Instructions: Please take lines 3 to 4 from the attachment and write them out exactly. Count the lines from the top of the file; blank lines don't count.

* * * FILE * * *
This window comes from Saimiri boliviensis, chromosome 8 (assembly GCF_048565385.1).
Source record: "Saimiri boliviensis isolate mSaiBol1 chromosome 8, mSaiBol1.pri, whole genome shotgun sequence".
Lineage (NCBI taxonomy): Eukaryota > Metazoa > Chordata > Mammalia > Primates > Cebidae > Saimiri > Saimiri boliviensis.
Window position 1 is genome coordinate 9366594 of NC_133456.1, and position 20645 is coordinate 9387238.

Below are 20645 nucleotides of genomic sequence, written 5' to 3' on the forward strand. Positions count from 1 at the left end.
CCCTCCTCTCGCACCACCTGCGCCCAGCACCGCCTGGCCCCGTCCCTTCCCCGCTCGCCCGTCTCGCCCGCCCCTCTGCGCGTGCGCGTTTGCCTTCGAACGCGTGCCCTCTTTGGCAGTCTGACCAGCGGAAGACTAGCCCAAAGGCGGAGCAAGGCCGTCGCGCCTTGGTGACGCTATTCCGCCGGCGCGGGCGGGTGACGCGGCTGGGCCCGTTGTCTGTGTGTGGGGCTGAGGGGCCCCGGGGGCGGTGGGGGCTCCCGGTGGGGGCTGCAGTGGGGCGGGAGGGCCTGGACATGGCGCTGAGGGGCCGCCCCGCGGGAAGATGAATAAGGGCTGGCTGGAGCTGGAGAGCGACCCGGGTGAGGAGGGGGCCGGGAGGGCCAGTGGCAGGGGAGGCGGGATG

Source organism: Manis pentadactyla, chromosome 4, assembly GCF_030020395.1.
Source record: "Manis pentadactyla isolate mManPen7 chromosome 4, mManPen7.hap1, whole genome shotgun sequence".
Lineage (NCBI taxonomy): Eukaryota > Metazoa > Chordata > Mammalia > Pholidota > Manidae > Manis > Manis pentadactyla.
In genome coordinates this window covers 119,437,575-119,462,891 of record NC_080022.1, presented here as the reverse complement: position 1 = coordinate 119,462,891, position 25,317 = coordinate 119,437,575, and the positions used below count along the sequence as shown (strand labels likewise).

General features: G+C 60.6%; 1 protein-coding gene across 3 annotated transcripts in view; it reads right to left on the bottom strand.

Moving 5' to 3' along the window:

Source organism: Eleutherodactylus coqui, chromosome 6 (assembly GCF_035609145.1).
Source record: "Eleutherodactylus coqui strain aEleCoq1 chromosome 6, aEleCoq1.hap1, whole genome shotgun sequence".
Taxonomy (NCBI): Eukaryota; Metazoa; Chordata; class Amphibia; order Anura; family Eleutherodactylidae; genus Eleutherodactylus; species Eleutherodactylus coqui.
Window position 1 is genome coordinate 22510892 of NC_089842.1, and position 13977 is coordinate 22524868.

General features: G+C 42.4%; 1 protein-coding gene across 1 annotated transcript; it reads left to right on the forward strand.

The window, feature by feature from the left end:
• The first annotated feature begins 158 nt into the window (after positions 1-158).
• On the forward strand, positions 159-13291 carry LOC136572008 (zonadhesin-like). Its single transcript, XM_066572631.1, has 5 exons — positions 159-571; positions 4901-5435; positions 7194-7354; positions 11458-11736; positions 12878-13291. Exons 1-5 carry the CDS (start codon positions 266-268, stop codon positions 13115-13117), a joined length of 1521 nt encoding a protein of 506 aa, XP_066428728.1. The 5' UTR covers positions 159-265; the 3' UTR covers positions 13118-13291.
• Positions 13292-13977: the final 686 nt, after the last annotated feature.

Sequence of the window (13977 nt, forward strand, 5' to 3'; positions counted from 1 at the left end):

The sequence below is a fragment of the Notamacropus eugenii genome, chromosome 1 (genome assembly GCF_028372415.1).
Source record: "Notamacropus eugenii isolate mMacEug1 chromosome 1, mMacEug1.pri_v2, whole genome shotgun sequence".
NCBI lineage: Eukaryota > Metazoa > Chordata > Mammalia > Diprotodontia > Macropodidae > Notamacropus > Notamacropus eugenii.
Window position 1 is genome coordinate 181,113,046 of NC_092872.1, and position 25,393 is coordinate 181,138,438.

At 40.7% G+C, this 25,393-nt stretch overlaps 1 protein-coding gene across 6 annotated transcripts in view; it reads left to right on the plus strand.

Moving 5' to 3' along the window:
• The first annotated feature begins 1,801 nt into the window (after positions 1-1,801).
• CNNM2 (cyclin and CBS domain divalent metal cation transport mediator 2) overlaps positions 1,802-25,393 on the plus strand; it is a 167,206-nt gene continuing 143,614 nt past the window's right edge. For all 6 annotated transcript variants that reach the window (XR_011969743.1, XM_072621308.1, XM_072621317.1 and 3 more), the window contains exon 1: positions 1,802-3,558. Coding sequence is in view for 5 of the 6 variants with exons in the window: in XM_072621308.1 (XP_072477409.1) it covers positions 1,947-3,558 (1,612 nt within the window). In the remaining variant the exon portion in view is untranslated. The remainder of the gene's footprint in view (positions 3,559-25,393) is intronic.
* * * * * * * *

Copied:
Lineage (NCBI taxonomy): Eukaryota > Metazoa > Chordata > Mammalia > Primates > Cebidae > Saimiri > Saimiri boliviensis.
Window position 1 is genome coordinate 9366594 of NC_133456.1, and position 20645 is coordinate 9387238.